Stewart has had to catch up from behind and will understand Sky needs more than showy PR exercises to prove to younger viewers that it has truly shed the company’s grumpy uncle image and can get down with those fancy-boy telco streaming types as well as anybody. Twelve channels for sport and a new app are a good start.

Encouragingly for now, the Spark-Sky war has had an immediate upside for Kiwi sports fans, something Stewart acknowledged. What used to cost around $100 a month now can cost less than $40 and can be watched on more than the rectangular box in your living room.

But add in the $20 a month for the Spark Sport app (necessary if you’re a F1 or English Premier League diehard) and the one-off cost of a Rugby World Cup pass, and it’s easy to understand the rising anxiety among fans over what splintered sports offerings and providers might create. The fear is that we might end up all paying more for our fix of sport via multiple providers.

Stewart seems determined to ensure there is no real fight by ensuring this choice doesn’t have to be made. This is where the real and deep work, behind the PR blitz curtain, is going on at Sky’s Mt Wellington headquarters and what Sky’s long-term survival is dependent upon.

If Stewart can maintain his pace of change, and hold his nerve around the necessary investment required to revitalise the brand, there is a good chance Spark may blink and throw in the towel. At worst, he might be able to force a scenario where the two companies eventually partner up around sport, but with Sky having their hands on the steering wheel and the larger share of profits.

To do this, Stewart needs to take away Spark’s advantages and sell his own. This mission was at the real heart of Thursday’s relaunch.

With its streaming app, Sky is now at least on an even playing field with Spark around technology but has an advantage of a wider menu of top live sport now being fleshed out with a commitment to sports news services, new shows and documentaries.

That’s only part of the challenge, though. A company like Sky has to keep both sports bodies and sports fans happy to secure its future.

Spark believes Sky is vulnerable around its relationships with sports bodies, claiming years of finding its premium content locked behind a paywall has soured their appetite towards the network and resulted in a lower profile for its sport. Spark frequently talks up its “freemium” offering with sport offerings both in front of and behind a paywall.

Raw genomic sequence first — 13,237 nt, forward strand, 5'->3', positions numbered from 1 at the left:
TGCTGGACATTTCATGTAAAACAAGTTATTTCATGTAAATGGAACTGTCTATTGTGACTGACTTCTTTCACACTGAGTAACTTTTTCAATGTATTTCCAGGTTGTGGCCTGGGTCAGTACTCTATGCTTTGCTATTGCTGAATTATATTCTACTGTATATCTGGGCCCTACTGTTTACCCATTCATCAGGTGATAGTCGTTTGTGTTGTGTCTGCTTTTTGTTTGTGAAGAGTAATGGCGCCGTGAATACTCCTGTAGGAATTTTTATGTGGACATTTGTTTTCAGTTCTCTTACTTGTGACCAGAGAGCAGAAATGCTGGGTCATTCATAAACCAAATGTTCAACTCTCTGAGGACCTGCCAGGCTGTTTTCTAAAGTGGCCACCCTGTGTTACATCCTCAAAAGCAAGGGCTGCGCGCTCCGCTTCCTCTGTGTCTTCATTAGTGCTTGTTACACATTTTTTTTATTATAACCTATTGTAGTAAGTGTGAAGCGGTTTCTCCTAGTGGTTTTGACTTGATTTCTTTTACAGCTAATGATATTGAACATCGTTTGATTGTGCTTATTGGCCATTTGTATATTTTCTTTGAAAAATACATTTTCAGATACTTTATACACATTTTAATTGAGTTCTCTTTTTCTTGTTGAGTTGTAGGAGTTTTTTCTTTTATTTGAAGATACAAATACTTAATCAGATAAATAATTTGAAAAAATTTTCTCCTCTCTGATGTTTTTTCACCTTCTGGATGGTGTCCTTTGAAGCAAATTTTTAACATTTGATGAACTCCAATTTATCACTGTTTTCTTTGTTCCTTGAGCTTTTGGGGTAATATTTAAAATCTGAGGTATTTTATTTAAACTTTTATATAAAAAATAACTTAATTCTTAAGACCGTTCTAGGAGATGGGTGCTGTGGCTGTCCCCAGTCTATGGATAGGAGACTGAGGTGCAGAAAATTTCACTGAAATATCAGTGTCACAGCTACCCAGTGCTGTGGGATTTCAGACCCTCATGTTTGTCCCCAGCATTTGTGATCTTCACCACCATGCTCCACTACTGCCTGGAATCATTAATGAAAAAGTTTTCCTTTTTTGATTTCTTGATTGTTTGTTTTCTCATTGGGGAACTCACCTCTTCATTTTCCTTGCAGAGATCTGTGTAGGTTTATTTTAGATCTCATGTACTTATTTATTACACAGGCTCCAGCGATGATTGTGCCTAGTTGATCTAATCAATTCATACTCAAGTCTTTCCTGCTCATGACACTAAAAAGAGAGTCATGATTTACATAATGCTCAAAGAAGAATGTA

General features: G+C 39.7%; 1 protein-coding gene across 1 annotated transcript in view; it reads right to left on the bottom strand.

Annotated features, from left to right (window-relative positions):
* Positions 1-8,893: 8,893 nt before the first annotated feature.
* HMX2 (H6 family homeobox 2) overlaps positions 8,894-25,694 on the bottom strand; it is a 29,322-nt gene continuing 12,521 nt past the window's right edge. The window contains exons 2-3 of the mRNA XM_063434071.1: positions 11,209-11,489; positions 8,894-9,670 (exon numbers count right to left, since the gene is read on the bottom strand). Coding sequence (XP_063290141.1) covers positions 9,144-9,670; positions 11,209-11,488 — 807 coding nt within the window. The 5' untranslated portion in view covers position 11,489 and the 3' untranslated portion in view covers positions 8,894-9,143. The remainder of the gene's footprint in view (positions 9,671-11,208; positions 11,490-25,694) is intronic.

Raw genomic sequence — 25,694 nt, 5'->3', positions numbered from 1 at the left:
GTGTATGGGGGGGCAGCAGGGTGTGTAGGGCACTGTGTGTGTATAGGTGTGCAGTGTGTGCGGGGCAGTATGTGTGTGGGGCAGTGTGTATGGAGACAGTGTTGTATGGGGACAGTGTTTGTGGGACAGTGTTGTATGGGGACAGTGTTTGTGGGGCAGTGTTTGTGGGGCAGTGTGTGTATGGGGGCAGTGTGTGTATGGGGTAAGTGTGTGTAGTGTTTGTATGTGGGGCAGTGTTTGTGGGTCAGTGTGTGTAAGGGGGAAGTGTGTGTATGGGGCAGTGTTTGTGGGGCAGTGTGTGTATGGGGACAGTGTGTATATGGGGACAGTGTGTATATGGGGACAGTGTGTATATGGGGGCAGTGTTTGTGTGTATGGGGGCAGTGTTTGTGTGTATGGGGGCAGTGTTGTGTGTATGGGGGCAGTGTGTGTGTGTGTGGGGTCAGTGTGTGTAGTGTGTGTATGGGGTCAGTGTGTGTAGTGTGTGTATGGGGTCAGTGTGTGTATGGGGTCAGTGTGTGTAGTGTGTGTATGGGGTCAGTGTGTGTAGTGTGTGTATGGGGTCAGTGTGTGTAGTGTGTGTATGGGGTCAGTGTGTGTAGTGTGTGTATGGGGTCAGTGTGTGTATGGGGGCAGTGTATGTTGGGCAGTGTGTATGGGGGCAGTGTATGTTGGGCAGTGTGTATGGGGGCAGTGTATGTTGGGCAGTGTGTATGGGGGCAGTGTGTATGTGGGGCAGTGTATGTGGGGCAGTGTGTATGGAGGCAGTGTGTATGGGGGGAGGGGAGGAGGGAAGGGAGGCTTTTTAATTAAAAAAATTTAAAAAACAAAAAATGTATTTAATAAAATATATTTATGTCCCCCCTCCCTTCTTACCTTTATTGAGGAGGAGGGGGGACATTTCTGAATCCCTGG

There is global research to support this claim. International sports bodies are being urged to move away from pay-TV exclusivity and explore other distribution methods and models to maximise their audience growth. This comes off the back of research revealing younger generations are increasingly favouring and seeking out digital and social media sports content.

To survive, Sky is going to need to ensure it wins the battle with Spark for all top tier rights of interest to New Zealanders, and keep the bulk of them behind a paywall but at a subscription level Kiwis will not rail against and that also delivers solid shareholder growth and reward rather than red ink.

It will need to counter Spark’s freemium model and assuage sports bodies – and customers – who are worried too much of its content is behind a paywall. That will mean using its Prime free-to-air channel even more effectively around freeing up some big events to be live and free like it did with the recent World Cup cricket and netball finals.

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Opening up the news services as a free element of the streaming app may also have to be considered. Stewart talked of using Prime and the new Sky Sports Now app as a way to “nurture” existing audiences and encourage “future” customers. The best way to do that is give them free stuff.

Astute use of social media and interactive services will also be critical, given social is the fastest growing area of sports content consumption worldwide and a key to not just retaining customers but adding them.

Encouragingly for Sky shareholders, Stewart seems to have seen all this coming. He successfully conveyed a method to his madness and frenetic pace at the relaunch, and many of Sky’s long-suffering employees have unquestionably been re-energised by his arrival.

There are no illusions, though, that the tough work lies ahead.